On the negative side, Madsen's prose is drab at best. Madsen seems to be the essence of the "professional" writer, who lives by writing a certain number of pages in a certain amount of time. There is a workmanlike dullness to his pages, and multiple signs of minimal rewriting, such as almost verbatim repetition of passages and restatement of quotes.
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29 of 32 people found the following review helpful By Brandan Thomas on September 9, 2000
Format: Hardcover
Poor Barbara Stanwyck! She made the unpardonable error of living a relatively scandal-free life in Hollywood. If what Madsen says about her sexuality is true, he fails to back it up with any substantiative evidence; Stanwyck made few enemies during her reign in Hollywood; with the exception of Maureen O'Sullivan, and who was she? Whatever she did, she was discreet, unlike her contemporaries Bette Davis and Joan Crawford. Her personal life was her personal life, and while many of us would give our left arm to really know the more intimate details of her personal life, you have to respect her for keeping a hermetically sealed lid on it.
Also, Madsen does not use enough photographs in this book, it would have been nice to see more.
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31 of 36 people found the following review helpful By A Customer on September 8, 1999
Format: Hardcover
After a great star dies, and is incapable of self-defense, the vultures come out. The same fate awaits them all, and the current fad is to focus on the departed's real, or imagined, sexuality. No one is immune, because that's what sells. This sloppy hack-job is the result of Axel Madsen's rush to be the first to dignify in print totally unsubstantiated rumors about Stanwyck and Robert Taylor. But his desperate efforts simply confirm what I've found in my own research: There simply isn't a single piece of solid evidence involving Barbara, OR Bob, to justify these rumors (and don't think plenty of people haven't been searching). Madsen places Stanwyck and Taylor in questionable company and situations, without corroboration, simply because it's within the realm of possibility. Employing this tactic, one could claim that Stanwyck and President Coolidge had a love affair --- since they both were ALIVE at the same time and Coolidge visited New York at least ONCE while Barbara was a chorus girl there.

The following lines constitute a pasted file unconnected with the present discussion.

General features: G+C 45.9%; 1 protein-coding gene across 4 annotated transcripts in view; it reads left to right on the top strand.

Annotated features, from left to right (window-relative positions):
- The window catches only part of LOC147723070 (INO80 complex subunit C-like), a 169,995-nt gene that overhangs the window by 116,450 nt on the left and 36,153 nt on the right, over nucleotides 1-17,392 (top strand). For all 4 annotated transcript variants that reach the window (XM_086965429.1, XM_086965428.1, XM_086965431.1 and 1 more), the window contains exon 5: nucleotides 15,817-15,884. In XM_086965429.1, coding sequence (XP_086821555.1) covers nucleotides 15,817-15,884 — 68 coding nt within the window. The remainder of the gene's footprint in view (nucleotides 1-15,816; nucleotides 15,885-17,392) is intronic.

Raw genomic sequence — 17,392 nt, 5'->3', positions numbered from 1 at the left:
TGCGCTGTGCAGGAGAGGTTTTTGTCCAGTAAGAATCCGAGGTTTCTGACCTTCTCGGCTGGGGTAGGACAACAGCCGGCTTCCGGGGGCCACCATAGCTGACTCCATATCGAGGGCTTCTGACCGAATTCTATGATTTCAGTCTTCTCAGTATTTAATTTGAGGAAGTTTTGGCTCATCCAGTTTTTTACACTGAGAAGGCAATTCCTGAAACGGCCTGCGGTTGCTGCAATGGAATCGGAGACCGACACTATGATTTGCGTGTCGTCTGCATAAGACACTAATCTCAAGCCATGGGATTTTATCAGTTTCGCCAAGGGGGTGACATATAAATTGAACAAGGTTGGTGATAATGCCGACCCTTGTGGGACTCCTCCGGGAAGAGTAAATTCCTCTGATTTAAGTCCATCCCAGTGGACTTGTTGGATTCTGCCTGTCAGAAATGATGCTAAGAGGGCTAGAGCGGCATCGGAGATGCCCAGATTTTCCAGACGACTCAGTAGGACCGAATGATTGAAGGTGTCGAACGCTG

The book's "notes" are just a smokescreen, giving the IMPRESSION of verification, while TOTALLY FAILING to support the book's most sensational passages. For example, one source cited is Oscar Levant's "Memoirs of an Amnesiac". In that book, Levant writes that while appearing in a play with Stanwyck (in 1927) he would sometimes walk her home at night. The ONLY place he ever took her was to the Palace Theatre, because its star, Frank Fay (her future husband), was eager to meet her. Using this as a jumping-off point, Madsen depicts Levant and Stanwyck carousing through Harlem and encountering every 1920's lesbian he can think of. But, unless you read Oscar's book, you won't know that LEVANT NEVER WROTE ANYTHING OF THE KIND!
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18 of 20 people found the following review helpful By Nancy Tannenbaum on February 6, 2004
Format: Paperback
No matter what Axel Madsen writes about Barbara Stanwyck, I find her to be someone I would love to have met and known. He tries to make her "toughness" sound like something negative; but, as a matter of fact, I admire that quality about Stanwyck. She was tough, she was strong, she was independent, she was sharp, and she was a brilliant actress. Her vulnerability, still visible beneath that tough facade, always goes straight to my heart, somehow. She couldn't help the facts of her early life, her being an orphan, poor, abandoned by her father...the woman's drive to succeed was phenomenal and she should be remembered for that, for her refusal to wallow in self-pity, and for her professionalism, both on and off the screen. I've always loved her and I always will. She was a private person; her personal life was her personal life, entirely her own business. Her refusal to "let it all hang out" should be copied by today's "actresses," as I loosely call them. The book is laced with mistakes about the facts of her life. But, as these books go, I'll have to admit it isn't as lurid or as vicious as some of them are. Madsen seems to own up to a grudging respect for Stanwyck; that's a step in the right direction.